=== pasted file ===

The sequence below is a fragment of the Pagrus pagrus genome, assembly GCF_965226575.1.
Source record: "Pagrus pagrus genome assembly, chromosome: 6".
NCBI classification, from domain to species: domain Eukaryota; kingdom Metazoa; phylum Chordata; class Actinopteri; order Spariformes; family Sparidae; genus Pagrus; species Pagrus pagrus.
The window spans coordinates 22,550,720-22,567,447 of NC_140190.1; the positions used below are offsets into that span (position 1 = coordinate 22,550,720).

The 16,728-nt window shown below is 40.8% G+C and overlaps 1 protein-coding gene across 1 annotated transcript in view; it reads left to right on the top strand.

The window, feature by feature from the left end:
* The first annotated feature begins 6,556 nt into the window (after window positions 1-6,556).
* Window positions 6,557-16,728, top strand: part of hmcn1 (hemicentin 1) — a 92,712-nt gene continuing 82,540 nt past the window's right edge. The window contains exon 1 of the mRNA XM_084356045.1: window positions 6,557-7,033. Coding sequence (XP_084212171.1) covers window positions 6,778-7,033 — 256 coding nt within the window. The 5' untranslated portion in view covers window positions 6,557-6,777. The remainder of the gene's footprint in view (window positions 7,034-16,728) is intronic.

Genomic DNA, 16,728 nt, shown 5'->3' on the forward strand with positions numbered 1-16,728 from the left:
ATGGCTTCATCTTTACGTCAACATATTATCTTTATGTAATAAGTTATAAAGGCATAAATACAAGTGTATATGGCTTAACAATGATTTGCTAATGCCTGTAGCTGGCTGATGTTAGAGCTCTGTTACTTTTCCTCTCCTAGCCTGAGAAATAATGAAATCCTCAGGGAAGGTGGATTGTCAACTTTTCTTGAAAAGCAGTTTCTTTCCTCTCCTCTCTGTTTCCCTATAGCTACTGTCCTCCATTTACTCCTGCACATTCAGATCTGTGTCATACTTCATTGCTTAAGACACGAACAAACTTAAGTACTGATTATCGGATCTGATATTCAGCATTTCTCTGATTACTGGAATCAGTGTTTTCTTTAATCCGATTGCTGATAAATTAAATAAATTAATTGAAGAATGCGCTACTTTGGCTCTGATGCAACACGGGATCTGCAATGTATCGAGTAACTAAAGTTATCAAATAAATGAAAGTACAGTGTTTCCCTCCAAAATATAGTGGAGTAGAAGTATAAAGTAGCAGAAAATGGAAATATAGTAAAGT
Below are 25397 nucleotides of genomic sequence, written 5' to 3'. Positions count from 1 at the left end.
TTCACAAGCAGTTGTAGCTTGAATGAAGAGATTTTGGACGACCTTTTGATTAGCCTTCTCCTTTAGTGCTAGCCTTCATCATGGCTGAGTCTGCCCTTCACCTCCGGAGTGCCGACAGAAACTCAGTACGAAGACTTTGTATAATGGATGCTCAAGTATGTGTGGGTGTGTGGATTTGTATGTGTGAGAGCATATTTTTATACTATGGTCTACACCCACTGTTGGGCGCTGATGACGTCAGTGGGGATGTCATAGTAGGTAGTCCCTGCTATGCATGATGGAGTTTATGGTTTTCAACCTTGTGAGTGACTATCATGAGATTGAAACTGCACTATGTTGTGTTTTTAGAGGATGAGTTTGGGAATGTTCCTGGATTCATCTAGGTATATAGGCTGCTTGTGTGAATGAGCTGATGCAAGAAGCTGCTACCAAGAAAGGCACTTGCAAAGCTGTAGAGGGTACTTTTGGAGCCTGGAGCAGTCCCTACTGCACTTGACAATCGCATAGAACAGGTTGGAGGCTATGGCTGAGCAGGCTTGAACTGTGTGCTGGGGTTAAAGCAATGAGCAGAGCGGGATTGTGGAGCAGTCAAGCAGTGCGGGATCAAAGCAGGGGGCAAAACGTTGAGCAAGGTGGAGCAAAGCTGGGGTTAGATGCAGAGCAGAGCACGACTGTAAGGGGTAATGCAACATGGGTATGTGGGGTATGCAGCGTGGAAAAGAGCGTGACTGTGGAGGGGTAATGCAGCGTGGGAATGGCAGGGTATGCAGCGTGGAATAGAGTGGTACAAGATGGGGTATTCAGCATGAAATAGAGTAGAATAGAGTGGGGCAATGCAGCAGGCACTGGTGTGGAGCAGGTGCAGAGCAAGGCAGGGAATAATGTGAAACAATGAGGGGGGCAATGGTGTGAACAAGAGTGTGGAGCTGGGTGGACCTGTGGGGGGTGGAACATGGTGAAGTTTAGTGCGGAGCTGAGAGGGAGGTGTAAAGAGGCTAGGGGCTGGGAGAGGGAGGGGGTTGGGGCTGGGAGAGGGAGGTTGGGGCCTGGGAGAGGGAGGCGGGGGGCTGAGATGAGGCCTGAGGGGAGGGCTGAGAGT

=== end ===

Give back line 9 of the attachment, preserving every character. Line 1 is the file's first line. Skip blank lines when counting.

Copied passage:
Genomic DNA, 16,728 nt, shown 5'->3' on the forward strand with positions numbered 1-16,728 from the left: